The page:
GAME REVIEW: Rooftop Renegade Races into Platforming Games

Title: Rooftop Renegade
Developer: Melonhead Games
Release Date: February 17, 2023
Platforms: PlayStation 4, Nintendo Switch, Xbox One, PC
Reviewed on: Nintendo Switch
Price: $17.99 USD


The Australian based game developer, Melonhead Games, released their debut game, Rooftop Renegade. It is available on PC, PlayStation 4, Xbox One, and Nintendo Switch. 

Having previewed the game at expos and festivals, Melonhead Games has already picked up a couple awards that include: 

  • Best in Show – Sound Design Nominee’ at GDEX Midwest Gaming Expo
  • ‘PAX Aus Indie Showcase Competition’ winner & People’s Choice Award

The team at Melonhead Games has been working on this project since 2018. 

One of the goals of Melonhead Games is to provide a “buttery smooth” game experience. Did they accomplish their goal? 

Let’s dig in and find out. 

Plot Synopsis

Image Source: Melonhead Games

In this case, I prefer using their description. 

According to Melonhead Games, “In Rooftop Renegade, you play as Svetlana avoiding capture from the evil Globacorp. The game offers fast-paced platforming, requiring quick reflexes and fast thinking as the Globacorp Gunners attempt to obstruct Svetlana’s path forward.”

Notice the words fast and quick. They’ll be important later in my review. 



Throughout this game, you complete level by avoiding obstacles and Globacorp Goons. You are also seeking to collect crystals in order to keep them out of the hands of Globacorp. 

Rooftop Renegade has one of my favorite tutorial set-ups I’ve ever seen. There are a lot of controls and features, but Melonhead doesn’t dump them all on you at once. Instead there is a series of four levels where you add features one by one. 

First you learn how to duck under obstacles. The level is catered to allow you to get used to moving but also to put enough obstacles in your path that you have to learn the controls. Luckily in these levels, it reminds you what key to push with a pop up. 

Image Source: Melonhead Games

Then, you jump. Some obstacles you can’t duck under and must jump over instead. You can also use it to maneuver from ramp to ramp. Ideally in this game, the higher up you are, the better you’ll play.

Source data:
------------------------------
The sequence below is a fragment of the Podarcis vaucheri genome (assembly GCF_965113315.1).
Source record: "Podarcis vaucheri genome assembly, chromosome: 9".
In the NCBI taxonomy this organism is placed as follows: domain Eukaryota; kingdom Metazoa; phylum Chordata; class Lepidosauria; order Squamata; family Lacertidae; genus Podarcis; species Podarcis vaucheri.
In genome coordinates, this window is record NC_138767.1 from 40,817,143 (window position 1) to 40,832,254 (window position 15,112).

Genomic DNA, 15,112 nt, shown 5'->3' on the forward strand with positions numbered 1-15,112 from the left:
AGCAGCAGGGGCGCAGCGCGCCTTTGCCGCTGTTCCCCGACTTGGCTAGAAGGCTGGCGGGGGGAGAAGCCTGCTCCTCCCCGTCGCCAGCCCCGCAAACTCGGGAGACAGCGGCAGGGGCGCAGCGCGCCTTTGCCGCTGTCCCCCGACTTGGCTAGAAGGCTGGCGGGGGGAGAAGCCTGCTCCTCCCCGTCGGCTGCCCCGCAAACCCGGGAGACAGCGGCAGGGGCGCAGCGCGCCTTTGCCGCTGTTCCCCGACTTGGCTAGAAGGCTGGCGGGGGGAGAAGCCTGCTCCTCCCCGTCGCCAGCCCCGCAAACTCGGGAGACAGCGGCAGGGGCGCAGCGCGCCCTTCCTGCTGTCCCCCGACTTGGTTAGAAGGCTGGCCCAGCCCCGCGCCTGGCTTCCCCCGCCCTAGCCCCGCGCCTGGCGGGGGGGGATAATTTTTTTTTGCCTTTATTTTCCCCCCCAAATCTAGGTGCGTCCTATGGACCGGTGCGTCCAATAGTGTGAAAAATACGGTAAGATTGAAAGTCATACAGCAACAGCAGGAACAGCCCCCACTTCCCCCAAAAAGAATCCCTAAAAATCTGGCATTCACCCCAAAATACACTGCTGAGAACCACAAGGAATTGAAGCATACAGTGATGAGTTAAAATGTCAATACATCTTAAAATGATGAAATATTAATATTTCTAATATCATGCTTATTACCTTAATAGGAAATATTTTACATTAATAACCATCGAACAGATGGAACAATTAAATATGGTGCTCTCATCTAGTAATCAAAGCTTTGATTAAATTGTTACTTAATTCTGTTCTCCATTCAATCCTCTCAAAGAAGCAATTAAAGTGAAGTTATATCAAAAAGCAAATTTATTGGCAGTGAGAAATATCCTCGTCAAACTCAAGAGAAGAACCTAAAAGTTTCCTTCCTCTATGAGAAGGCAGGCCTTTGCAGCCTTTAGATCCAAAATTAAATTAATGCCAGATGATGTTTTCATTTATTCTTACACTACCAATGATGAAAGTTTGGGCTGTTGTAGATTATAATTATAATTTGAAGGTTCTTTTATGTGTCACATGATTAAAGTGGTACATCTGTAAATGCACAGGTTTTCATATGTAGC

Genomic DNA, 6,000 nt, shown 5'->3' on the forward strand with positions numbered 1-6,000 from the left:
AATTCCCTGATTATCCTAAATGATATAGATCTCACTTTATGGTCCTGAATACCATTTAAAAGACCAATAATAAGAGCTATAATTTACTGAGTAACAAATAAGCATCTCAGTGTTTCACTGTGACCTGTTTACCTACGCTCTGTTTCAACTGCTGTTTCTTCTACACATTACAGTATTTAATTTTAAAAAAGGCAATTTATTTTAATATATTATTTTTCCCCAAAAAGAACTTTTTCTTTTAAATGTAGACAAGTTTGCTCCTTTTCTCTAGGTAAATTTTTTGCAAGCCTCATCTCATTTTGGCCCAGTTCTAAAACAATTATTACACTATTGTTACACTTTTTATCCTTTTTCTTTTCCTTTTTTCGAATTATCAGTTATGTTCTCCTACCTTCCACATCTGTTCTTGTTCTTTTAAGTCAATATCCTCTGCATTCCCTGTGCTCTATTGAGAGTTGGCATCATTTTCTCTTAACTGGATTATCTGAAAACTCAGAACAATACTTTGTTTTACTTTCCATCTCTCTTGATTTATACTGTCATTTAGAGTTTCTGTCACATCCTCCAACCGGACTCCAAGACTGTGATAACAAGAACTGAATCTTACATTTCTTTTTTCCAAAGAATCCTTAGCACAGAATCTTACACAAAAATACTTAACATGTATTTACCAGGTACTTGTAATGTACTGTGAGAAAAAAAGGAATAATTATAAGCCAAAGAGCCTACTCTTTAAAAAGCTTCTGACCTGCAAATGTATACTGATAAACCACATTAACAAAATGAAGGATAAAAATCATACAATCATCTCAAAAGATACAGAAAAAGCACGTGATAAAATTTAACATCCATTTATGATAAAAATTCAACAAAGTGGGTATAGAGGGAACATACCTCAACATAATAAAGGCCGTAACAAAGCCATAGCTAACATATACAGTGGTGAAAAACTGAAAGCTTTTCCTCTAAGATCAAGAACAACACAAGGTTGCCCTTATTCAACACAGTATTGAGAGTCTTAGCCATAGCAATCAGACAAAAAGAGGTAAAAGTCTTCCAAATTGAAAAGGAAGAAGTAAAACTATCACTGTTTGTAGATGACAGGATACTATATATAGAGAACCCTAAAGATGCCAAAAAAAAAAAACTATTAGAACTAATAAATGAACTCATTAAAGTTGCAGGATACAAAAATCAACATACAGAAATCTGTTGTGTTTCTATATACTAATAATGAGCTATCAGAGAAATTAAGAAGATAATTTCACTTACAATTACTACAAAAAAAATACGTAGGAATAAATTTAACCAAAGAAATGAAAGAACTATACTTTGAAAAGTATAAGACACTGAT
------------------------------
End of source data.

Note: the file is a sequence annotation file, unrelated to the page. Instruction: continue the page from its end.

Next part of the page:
More on that in a second. 

From there, you learn to dive. Sometimes, you need less air time, and they show you how to cut that short. Sometimes, a quick dive might give you a boost or help you avoid an obstacle as well. 

By this point, you’ve gained enough experience to grow to level 2, and you get the power up where you can leap. This is something that has to recharge after every use, so you have to strategically plan when you want to use it. 

For someone that doesn’t play a lot of platformers, I really appreciated this touch as it allowed me to ease into the genre. Instead of throwing all of this on me at once, they added it bit by bit. I could even go back and play previous levels if I still wasn’t comfortable with what I was supposed to get the hang of. 

Each level introduced a new control. 

Until it didn’t. 

Starting at the fifth level, Globacorp minions are introduced, and they try to stop you; however, instead of setting them to a lower level and giving you a second to adjust, they come in at full force. 

It took me close to 20 tries to beat the level. In fact, I spread my gameplay out over a couple of days because the game got frustrating, and I stopped having fun. I wish there had been an option on setting the difficulty level or, even better, that they’d ease you into it like they did with the basic mechanics. Instead, you get back to back levels. In one, you get chased for the first time, and in the next, they are openly sabotaging you.